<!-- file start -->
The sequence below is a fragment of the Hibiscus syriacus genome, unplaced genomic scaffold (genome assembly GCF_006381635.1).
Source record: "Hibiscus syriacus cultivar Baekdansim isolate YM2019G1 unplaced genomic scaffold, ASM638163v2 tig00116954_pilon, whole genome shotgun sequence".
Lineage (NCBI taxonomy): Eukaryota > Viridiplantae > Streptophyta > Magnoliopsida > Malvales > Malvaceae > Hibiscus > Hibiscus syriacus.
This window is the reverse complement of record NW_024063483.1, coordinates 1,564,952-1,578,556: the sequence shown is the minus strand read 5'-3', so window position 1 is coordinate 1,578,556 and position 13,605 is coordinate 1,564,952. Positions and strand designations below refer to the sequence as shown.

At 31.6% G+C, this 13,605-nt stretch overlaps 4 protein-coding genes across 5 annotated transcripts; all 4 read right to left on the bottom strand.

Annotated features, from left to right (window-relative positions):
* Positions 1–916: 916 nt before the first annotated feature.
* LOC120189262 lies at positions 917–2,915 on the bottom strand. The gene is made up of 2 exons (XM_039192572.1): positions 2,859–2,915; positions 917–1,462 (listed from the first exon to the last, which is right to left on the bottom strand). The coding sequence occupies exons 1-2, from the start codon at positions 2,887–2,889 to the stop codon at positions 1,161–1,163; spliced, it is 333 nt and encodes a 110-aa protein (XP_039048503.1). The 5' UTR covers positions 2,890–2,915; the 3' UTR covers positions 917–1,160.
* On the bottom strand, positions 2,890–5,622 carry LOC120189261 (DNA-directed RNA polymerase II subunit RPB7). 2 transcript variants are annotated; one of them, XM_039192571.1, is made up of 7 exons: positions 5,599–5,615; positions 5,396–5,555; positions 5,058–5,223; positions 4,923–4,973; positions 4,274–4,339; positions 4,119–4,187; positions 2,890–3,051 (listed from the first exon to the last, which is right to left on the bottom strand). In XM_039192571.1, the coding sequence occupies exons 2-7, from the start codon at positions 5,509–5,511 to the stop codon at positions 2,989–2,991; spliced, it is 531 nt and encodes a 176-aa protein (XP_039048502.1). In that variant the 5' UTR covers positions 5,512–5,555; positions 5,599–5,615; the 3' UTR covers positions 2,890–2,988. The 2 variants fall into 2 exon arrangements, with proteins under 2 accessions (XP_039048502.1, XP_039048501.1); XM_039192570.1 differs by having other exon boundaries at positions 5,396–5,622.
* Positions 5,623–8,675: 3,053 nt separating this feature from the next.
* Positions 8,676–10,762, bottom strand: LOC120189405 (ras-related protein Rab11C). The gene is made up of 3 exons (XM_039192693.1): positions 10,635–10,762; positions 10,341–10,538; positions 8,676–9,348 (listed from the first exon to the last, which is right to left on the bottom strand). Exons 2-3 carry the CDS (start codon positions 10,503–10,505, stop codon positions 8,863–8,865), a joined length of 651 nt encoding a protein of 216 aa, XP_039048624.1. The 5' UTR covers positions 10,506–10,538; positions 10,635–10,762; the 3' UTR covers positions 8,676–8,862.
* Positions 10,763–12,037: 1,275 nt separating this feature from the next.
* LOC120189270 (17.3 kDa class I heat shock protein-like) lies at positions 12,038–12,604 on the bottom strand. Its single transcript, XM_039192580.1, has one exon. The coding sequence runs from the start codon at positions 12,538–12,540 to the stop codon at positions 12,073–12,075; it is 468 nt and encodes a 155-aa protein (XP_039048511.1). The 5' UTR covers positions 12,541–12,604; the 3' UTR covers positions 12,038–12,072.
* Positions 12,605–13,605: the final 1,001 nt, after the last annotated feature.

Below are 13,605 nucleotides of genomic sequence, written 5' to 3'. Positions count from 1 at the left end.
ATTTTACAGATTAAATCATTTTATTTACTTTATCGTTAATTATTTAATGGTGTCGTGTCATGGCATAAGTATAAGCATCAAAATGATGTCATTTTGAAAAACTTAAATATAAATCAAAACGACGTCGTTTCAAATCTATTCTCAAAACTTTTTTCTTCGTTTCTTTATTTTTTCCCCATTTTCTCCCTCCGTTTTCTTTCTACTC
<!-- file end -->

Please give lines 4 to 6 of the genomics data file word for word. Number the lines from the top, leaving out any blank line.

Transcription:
This window is the reverse complement of record NW_024063483.1, coordinates 1,564,952-1,578,556: the sequence shown is the minus strand read 5'-3', so window position 1 is coordinate 1,578,556 and position 13,605 is coordinate 1,564,952. Positions and strand designations below refer to the sequence as shown.

At 31.6% G+C, this 13,605-nt stretch overlaps 4 protein-coding genes across 5 annotated transcripts; all 4 read right to left on the bottom strand.

Annotated features, from left to right (window-relative positions):